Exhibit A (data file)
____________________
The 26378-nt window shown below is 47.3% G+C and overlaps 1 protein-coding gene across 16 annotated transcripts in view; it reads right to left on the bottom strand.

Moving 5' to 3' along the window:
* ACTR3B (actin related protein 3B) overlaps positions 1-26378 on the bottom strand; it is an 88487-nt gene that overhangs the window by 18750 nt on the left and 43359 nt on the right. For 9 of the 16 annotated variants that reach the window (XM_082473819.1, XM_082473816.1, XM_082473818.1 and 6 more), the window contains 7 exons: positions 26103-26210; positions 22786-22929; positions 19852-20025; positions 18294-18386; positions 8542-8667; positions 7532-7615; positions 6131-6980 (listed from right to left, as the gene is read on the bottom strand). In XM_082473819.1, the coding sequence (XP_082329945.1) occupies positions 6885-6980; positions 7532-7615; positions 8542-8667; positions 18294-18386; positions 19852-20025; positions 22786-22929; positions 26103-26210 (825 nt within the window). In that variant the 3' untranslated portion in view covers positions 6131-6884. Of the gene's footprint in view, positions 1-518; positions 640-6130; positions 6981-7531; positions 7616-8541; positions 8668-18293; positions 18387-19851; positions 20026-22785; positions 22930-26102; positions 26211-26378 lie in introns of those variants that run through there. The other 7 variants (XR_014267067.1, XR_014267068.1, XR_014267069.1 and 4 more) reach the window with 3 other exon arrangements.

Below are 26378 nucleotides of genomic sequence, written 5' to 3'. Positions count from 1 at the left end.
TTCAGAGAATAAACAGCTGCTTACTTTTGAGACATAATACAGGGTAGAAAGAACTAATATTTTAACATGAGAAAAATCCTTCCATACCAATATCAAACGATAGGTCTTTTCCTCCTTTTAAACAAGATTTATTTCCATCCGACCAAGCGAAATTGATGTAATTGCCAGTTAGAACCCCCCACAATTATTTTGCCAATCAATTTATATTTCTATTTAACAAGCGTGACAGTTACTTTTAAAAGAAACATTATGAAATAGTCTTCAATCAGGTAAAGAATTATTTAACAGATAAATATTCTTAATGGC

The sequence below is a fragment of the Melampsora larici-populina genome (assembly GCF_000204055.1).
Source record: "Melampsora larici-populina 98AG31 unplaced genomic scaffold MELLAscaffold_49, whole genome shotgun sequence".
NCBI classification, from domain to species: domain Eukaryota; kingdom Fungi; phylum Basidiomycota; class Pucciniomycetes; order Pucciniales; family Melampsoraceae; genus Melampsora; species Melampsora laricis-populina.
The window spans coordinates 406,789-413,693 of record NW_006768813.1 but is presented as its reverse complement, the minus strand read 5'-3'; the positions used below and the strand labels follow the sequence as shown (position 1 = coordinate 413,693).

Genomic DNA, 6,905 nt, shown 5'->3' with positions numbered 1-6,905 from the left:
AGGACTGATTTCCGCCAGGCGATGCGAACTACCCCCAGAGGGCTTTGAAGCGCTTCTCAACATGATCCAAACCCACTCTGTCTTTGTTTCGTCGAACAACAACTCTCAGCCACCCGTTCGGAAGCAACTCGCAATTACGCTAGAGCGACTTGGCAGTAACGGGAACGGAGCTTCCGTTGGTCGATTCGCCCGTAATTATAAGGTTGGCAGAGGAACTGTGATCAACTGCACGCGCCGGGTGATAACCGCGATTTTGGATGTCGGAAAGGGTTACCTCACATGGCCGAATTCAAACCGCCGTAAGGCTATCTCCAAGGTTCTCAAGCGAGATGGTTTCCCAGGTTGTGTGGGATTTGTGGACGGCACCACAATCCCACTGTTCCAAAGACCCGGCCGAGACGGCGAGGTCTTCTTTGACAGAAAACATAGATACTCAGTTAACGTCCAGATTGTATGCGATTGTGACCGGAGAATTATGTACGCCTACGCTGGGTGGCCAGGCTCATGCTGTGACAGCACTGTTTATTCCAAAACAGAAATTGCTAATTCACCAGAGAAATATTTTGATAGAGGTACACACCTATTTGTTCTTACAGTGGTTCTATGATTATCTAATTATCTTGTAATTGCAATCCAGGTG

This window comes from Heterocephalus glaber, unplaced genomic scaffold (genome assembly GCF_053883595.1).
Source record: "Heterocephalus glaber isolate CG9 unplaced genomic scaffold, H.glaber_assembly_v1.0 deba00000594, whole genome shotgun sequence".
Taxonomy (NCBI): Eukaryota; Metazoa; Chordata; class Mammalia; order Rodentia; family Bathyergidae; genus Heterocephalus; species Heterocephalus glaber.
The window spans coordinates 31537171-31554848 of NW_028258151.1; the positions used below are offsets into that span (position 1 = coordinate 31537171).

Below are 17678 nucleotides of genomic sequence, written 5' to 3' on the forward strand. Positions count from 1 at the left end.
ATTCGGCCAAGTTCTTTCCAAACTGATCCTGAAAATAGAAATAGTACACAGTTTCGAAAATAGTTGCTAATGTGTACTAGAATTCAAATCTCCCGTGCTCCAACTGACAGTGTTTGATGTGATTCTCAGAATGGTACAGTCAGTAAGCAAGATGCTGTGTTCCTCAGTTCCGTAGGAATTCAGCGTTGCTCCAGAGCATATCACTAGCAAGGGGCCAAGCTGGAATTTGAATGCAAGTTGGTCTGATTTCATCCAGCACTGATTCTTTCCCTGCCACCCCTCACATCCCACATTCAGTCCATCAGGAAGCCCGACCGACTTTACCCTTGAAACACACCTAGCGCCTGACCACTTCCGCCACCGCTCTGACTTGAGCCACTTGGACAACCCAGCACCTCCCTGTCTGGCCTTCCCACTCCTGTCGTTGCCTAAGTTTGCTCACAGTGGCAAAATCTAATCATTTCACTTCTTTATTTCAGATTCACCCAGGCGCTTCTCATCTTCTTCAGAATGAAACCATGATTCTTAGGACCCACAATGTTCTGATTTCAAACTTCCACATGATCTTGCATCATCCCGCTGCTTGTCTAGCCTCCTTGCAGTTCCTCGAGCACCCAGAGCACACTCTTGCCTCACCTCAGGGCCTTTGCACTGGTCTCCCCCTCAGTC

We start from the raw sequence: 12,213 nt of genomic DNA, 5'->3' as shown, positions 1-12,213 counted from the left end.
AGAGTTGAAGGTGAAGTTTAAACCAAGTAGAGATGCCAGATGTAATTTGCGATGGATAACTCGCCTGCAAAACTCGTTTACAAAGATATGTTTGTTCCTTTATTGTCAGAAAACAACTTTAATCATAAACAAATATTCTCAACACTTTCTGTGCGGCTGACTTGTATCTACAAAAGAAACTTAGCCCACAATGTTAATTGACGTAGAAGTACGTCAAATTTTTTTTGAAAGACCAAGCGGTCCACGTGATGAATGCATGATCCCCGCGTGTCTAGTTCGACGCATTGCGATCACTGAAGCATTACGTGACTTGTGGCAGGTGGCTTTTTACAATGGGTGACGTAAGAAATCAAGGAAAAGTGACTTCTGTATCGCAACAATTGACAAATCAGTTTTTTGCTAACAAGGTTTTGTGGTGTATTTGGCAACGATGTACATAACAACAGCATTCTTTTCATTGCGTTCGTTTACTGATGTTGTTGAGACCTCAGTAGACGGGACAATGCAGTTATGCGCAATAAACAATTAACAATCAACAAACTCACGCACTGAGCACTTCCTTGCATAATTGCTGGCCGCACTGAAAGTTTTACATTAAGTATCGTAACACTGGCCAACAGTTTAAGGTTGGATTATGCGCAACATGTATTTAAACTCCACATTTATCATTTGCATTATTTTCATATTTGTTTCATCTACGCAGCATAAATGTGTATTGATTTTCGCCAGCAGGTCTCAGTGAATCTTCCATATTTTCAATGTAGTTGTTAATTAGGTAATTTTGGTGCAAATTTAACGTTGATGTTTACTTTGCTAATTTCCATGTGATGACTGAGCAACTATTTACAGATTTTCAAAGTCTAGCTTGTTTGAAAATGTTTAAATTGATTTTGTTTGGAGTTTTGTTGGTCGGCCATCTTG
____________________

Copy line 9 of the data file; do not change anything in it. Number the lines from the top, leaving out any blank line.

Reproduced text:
The window spans coordinates 406,789-413,693 of record NW_006768813.1 but is presented as its reverse complement, the minus strand read 5'-3'; the positions used below and the strand labels follow the sequence as shown (position 1 = coordinate 413,693).